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Over 20,000 people visited nature reserves in 2020

24 May 2021 By MOHAMMED TAHA

As many as 20,566 people visited nature reserves in Oman in 2020, compared to 359,225 in 2019 and 305,405 at the end of 2018, according to the National Centre for Statistics and Information (NCSI) and the Environment Authority.

Nature reserves in Oman are a major tourist attraction, offering scenic nature, camping and diving facilities to enjoy coral reefs and other underwater treasures.

The Environment Authority “seeks to conduct scientific studies and provide tourism and entertainment facilities for guests inside nature reserves”, it said. 

“We have more than 20 nature reserves through which we aim to preserve biological diversity and promote the sultanate in the world of ecotourism.”

Speaking to Muscat Daily an official at the Environment Authority said it issued 68 special permits to allow visitors to enter natural reserves in 2020 and also issued 134 diving licences outside the nature reserves.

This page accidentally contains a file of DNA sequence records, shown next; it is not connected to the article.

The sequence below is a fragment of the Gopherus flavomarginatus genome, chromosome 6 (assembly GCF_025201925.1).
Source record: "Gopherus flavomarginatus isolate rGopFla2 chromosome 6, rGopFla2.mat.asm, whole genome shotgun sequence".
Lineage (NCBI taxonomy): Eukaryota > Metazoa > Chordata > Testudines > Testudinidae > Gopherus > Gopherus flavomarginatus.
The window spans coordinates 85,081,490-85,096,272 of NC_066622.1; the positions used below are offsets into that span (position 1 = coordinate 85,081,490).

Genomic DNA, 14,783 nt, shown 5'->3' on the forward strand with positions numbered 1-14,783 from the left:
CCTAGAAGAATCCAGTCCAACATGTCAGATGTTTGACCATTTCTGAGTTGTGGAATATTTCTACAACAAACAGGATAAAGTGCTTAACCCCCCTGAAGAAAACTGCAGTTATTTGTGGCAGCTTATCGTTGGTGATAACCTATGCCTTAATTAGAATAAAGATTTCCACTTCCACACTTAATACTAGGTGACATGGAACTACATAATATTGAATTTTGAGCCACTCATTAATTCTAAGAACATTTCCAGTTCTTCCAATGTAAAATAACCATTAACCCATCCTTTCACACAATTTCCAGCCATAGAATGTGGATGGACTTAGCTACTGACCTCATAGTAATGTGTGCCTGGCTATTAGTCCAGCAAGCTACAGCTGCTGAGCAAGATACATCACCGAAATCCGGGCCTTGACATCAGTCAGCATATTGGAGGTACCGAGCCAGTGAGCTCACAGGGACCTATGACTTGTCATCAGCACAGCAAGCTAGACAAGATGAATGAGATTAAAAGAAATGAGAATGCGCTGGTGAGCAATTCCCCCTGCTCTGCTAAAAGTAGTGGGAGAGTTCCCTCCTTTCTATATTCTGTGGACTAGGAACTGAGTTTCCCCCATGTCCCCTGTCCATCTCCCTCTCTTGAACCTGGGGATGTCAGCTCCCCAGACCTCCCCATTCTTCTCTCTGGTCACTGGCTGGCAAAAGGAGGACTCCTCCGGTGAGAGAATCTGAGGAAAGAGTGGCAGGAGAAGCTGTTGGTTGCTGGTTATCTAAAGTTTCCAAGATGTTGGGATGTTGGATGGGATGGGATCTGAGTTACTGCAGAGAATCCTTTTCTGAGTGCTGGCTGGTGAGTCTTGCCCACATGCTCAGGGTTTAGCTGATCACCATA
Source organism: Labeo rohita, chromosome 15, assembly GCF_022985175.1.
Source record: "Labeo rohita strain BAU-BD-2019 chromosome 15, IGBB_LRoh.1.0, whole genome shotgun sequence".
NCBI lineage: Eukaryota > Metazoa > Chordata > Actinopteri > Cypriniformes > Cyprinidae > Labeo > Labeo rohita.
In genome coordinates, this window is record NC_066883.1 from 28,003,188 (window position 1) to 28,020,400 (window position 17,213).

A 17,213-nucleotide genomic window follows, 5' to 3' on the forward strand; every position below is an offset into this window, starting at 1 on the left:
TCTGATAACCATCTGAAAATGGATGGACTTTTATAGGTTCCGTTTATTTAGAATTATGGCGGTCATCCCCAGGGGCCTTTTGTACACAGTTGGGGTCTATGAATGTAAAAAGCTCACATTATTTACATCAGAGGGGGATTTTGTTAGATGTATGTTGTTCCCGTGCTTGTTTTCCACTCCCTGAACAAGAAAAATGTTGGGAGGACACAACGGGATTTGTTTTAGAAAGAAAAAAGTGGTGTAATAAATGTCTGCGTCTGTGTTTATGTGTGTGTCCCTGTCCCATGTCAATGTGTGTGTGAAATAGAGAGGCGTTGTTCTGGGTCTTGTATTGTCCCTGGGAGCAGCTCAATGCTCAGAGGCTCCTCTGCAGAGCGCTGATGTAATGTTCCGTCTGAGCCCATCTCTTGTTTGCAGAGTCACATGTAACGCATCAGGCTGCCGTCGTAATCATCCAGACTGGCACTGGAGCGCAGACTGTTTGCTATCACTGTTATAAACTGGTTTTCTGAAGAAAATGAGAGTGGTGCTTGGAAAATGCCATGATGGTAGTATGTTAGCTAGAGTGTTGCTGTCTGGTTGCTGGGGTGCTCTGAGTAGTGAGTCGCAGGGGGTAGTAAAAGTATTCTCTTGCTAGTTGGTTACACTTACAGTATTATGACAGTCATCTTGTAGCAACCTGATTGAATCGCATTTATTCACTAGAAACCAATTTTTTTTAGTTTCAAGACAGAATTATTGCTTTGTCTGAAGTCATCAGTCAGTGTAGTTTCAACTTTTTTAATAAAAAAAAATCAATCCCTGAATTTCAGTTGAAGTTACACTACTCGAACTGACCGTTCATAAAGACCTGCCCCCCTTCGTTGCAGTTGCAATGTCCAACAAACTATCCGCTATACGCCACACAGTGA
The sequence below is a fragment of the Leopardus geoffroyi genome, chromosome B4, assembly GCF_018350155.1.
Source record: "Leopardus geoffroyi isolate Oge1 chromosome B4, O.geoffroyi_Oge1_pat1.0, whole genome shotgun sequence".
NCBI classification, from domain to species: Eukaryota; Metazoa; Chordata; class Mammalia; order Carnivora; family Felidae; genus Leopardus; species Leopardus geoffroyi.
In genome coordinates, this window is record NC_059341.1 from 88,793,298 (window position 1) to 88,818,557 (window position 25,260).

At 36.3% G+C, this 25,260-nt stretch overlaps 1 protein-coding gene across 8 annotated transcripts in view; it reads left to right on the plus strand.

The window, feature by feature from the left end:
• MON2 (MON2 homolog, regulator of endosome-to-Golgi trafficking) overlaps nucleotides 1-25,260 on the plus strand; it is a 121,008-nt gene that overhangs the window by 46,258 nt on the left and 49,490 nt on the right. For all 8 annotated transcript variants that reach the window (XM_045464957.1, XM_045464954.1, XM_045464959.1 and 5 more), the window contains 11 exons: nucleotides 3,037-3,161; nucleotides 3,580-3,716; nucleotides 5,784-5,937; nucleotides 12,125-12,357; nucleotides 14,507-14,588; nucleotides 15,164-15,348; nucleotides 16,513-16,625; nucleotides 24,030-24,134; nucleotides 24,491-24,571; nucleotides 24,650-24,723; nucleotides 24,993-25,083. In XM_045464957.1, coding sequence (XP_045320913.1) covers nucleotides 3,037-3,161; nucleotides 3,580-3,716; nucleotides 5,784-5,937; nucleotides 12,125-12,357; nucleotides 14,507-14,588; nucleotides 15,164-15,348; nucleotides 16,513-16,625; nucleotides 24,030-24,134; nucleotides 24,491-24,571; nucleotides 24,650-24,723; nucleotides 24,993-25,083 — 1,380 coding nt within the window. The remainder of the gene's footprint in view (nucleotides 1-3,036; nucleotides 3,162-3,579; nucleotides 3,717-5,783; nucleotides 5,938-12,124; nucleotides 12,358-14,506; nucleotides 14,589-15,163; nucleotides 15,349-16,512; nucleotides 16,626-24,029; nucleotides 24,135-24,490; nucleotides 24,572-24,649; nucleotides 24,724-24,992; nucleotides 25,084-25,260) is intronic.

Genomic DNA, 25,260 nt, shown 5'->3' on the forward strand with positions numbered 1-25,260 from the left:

Talking about the endangered animals, he said, “The authority is making great efforts to take care of endangered animals. There are 607 wild animals and birds in the Wildlife Rehabilitation and Reproduction Centre and 445 green turtles in the Turtle Reserve in Ras al Jinz. The authority also issued 172 import-export permits for endangered animals.”

The sultanate has a number of natural reserves that support domestic tourism, like Rustaq Wildlife Nature Reserve in the Governorate of South Batinah. The reserve has more than 110 species of plants and trees, six different types of mammals and over a dozen species of birds. 

The Al Wusta Wildlife Reserve is home to more than 11 species of wild animals, including Arabian oryx, Arabian gazelle, Rhim gazelle, Nubian ibex, red fox, ostrich, brown eagle and wild rabbit. 

The Office for Conservation of the Environment recently launched a programme to release wild animals (Arabian antelopes) into the wild, setting them free in the Al Wusta Wildlife Reserve.

The Environment Authority recently installed rings on a number of endangered vultures in two different locations in Dhofar in cooperation with the Environment Society of Oman and the Office for Conservation of the Environment with an aim “to protect them in the sultanate”.


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